Yup, I’m serious. Do that and you’re on your way to being a better writer and communicator.
Have a conversation
Using “you” (or forms of it) shifts your messages from talking at someone to speaking with them, making your message more personal and conversational.
Let’s look at a couple of examples to illustrate:
Old School: “Benefit enrollment packets will be mailed to employee’ homes in November.”
New style: “Look for your Benefit Enrollment Packets, coming in the mail in November.”
Old School: Students should return their permission forms by Tuesday.”
New Style: Please return your permission forms by Tuesday.”
Old School : “Members and their families are invited to attend the annual banquet….”
New Style: “You and your family are invited to the annual banquet…”
Be casual and clear
As you can see, incorporating “you” makes your writing more casual, conversational, and clear, while the old school way of referring to your audience in the third person is impersonal, and frankly, a little boring. And “you” is almost like calling someone by their name, one of the best attention grabbers available to communicators.
So give it a try and let me know what you think. While you’re at it, toss a “we” or two. I think you’ll like what you see.
I’ve been intrigued by investing for years, and lately find myself engaged in frequent conversations about the topic with friends.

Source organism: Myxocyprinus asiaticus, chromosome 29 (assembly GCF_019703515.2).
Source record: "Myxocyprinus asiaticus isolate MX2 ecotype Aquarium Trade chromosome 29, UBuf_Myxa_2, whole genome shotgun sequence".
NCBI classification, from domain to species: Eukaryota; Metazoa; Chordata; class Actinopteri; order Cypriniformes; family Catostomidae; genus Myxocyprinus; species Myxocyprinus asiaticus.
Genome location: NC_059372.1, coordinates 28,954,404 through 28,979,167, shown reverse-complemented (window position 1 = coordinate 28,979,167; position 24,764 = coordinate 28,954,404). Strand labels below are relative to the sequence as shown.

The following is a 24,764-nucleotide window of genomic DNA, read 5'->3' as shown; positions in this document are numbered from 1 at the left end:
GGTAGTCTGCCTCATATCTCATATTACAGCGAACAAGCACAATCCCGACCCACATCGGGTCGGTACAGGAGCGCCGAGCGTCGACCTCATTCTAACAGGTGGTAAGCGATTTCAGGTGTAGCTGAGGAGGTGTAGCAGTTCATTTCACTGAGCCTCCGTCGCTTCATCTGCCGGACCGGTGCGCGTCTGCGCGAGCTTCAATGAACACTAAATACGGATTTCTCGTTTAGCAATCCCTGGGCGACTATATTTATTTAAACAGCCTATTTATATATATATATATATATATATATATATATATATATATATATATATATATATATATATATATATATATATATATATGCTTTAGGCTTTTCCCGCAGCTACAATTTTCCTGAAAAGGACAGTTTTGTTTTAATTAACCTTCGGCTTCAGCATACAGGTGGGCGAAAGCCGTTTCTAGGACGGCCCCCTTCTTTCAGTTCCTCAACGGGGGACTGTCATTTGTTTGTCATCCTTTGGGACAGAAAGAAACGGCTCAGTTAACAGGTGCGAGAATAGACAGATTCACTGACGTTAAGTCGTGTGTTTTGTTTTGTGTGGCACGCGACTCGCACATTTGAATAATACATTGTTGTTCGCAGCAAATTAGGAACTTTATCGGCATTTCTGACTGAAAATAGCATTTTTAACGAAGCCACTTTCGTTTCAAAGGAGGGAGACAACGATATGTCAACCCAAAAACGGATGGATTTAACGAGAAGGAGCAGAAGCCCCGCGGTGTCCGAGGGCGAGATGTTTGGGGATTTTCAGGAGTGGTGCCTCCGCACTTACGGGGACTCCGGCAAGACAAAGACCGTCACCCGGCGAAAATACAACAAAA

Here are some of the best tips I’ve picked up over the years. Please keep in mind that I’m not a financial advisor, and you may want to consult with one if this motivates you to dabble in the market.
- Keep your costs low, whether you go with a low-fee mutual fund or a stock reinvestment program offered by many corporations.
- Time is your greatest ally – start young.
- In general, the greater the potential reward, the greater the risk — and many people don’t think enough about risk.
- Read everything you can about Warren Buffett.
- In most cases, your home is not an investment.
- Think twice about investing in things you don’t understand.
- Pay yourself first. A 401 (k) plan where you work is a great option and you’ll probably never miss the money from your paycheck.
- Playing too safe brings the risk of not keeping up with inflation, and seeing the purchasing power of your dollar drop.
- Putting your investments on autopilot is an easy way to save. For example, you can make automatic, monthly contributions to an Individual Retirement Account (IRA) from your bank account.
- Every little bit helps, and adds up over time.
- Put enough into your employer’s 401 (k) to earn the company match. If the plan matches the first 6 percent of your contribution at 50 percent, you’re immediately turning $100, for example, into $150.
- People know the mantra “buy low and sell high,” but often do the opposite. A dip in the market might bring an opportunity.